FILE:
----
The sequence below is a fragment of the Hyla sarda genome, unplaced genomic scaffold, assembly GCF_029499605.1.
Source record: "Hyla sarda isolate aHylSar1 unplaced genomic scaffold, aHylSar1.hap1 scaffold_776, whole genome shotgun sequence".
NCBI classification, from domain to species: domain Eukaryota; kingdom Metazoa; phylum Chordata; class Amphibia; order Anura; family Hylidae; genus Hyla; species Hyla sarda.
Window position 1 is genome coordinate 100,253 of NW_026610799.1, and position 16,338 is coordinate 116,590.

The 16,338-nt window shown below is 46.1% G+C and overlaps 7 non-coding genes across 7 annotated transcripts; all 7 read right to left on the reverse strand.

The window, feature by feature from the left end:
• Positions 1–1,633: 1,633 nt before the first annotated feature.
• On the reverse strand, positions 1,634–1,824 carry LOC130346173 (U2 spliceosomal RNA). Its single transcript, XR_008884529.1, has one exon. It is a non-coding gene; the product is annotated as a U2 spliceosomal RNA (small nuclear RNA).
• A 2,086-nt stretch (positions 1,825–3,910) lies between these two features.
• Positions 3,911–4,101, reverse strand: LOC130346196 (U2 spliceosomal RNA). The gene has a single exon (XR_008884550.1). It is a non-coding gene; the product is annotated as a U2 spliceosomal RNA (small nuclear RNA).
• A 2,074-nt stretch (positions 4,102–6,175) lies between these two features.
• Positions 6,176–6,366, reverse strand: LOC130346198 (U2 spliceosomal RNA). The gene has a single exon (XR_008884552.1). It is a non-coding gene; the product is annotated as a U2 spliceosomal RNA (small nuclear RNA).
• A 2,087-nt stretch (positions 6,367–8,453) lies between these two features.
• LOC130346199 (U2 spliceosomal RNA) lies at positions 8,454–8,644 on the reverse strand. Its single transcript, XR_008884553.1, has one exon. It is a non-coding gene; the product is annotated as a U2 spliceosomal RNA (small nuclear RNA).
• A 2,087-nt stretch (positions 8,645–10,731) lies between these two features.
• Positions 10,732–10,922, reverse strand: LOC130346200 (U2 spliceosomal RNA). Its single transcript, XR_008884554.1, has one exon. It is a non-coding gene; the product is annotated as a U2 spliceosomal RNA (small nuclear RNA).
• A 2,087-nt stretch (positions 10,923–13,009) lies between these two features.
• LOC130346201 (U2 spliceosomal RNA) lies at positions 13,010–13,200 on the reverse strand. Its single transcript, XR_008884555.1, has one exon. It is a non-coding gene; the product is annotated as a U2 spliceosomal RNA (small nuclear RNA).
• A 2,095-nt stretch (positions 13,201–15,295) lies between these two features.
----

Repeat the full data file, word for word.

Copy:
The sequence below is a fragment of the Hyla sarda genome, unplaced genomic scaffold, assembly GCF_029499605.1.
Source record: "Hyla sarda isolate aHylSar1 unplaced genomic scaffold, aHylSar1.hap1 scaffold_776, whole genome shotgun sequence".
NCBI classification, from domain to species: domain Eukaryota; kingdom Metazoa; phylum Chordata; class Amphibia; order Anura; family Hylidae; genus Hyla; species Hyla sarda.
Window position 1 is genome coordinate 100,253 of NW_026610799.1, and position 16,338 is coordinate 116,590.

The 16,338-nt window shown below is 46.1% G+C and overlaps 7 non-coding genes across 7 annotated transcripts; all 7 read right to left on the reverse strand.

The window, feature by feature from the left end:
• Positions 1–1,633: 1,633 nt before the first annotated feature.
• On the reverse strand, positions 1,634–1,824 carry LOC130346173 (U2 spliceosomal RNA). Its single transcript, XR_008884529.1, has one exon. It is a non-coding gene; the product is annotated as a U2 spliceosomal RNA (small nuclear RNA).
• A 2,086-nt stretch (positions 1,825–3,910) lies between these two features.
• Positions 3,911–4,101, reverse strand: LOC130346196 (U2 spliceosomal RNA). The gene has a single exon (XR_008884550.1). It is a non-coding gene; the product is annotated as a U2 spliceosomal RNA (small nuclear RNA).
• A 2,074-nt stretch (positions 4,102–6,175) lies between these two features.
• Positions 6,176–6,366, reverse strand: LOC130346198 (U2 spliceosomal RNA). The gene has a single exon (XR_008884552.1). It is a non-coding gene; the product is annotated as a U2 spliceosomal RNA (small nuclear RNA).
• A 2,087-nt stretch (positions 6,367–8,453) lies between these two features.
• LOC130346199 (U2 spliceosomal RNA) lies at positions 8,454–8,644 on the reverse strand. Its single transcript, XR_008884553.1, has one exon. It is a non-coding gene; the product is annotated as a U2 spliceosomal RNA (small nuclear RNA).
• A 2,087-nt stretch (positions 8,645–10,731) lies between these two features.
• Positions 10,732–10,922, reverse strand: LOC130346200 (U2 spliceosomal RNA). Its single transcript, XR_008884554.1, has one exon. It is a non-coding gene; the product is annotated as a U2 spliceosomal RNA (small nuclear RNA).
• A 2,087-nt stretch (positions 10,923–13,009) lies between these two features.
• LOC130346201 (U2 spliceosomal RNA) lies at positions 13,010–13,200 on the reverse strand. Its single transcript, XR_008884555.1, has one exon. It is a non-coding gene; the product is annotated as a U2 spliceosomal RNA (small nuclear RNA).
• A 2,095-nt stretch (positions 13,201–15,295) lies between these two features.